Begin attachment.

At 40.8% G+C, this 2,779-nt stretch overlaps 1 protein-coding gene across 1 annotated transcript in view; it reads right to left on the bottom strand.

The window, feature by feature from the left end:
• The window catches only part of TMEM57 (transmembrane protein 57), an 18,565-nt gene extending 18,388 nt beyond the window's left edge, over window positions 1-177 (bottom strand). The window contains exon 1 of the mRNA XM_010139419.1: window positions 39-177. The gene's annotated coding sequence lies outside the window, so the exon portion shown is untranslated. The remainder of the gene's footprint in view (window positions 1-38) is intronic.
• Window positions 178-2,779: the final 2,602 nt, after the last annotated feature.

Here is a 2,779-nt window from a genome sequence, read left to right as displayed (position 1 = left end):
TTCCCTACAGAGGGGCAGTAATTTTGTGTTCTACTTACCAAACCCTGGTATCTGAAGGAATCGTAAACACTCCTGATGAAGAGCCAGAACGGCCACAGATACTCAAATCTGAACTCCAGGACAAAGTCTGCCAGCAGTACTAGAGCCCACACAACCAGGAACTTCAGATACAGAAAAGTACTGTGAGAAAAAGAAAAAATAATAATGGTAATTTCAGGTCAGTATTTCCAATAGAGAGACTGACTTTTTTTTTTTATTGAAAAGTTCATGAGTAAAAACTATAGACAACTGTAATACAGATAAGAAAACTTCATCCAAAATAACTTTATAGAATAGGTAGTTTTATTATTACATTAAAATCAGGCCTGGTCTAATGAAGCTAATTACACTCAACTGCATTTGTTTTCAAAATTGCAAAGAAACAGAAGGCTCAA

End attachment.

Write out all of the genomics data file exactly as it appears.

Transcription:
At 40.8% G+C, this 2,779-nt stretch overlaps 1 protein-coding gene across 1 annotated transcript in view; it reads right to left on the bottom strand.

The window, feature by feature from the left end:
• The window catches only part of TMEM57 (transmembrane protein 57), an 18,565-nt gene extending 18,388 nt beyond the window's left edge, over window positions 1-177 (bottom strand). The window contains exon 1 of the mRNA XM_010139419.1: window positions 39-177. The gene's annotated coding sequence lies outside the window, so the exon portion shown is untranslated. The remainder of the gene's footprint in view (window positions 1-38) is intronic.
• Window positions 178-2,779: the final 2,602 nt, after the last annotated feature.

Here is a 2,779-nt window from a genome sequence, read left to right as displayed (position 1 = left end):
TTCCCTACAGAGGGGCAGTAATTTTGTGTTCTACTTACCAAACCCTGGTATCTGAAGGAATCGTAAACACTCCTGATGAAGAGCCAGAACGGCCACAGATACTCAAATCTGAACTCCAGGACAAAGTCTGCCAGCAGTACTAGAGCCCACACAACCAGGAACTTCAGATACAGAAAAGTACTGTGAGAAAAAGAAAAAATAATAATGGTAATTTCAGGTCAGTATTTCCAATAGAGAGACTGACTTTTTTTTTTTATTGAAAAGTTCATGAGTAAAAACTATAGACAACTGTAATACAGATAAGAAAACTTCATCCAAAATAACTTTATAGAATAGGTAGTTTTATTATTACATTAAAATCAGGCCTGGTCTAATGAAGCTAATTACACTCAACTGCATTTGTTTTCAAAATTGCAAAGAAACAGAAGGCTCAA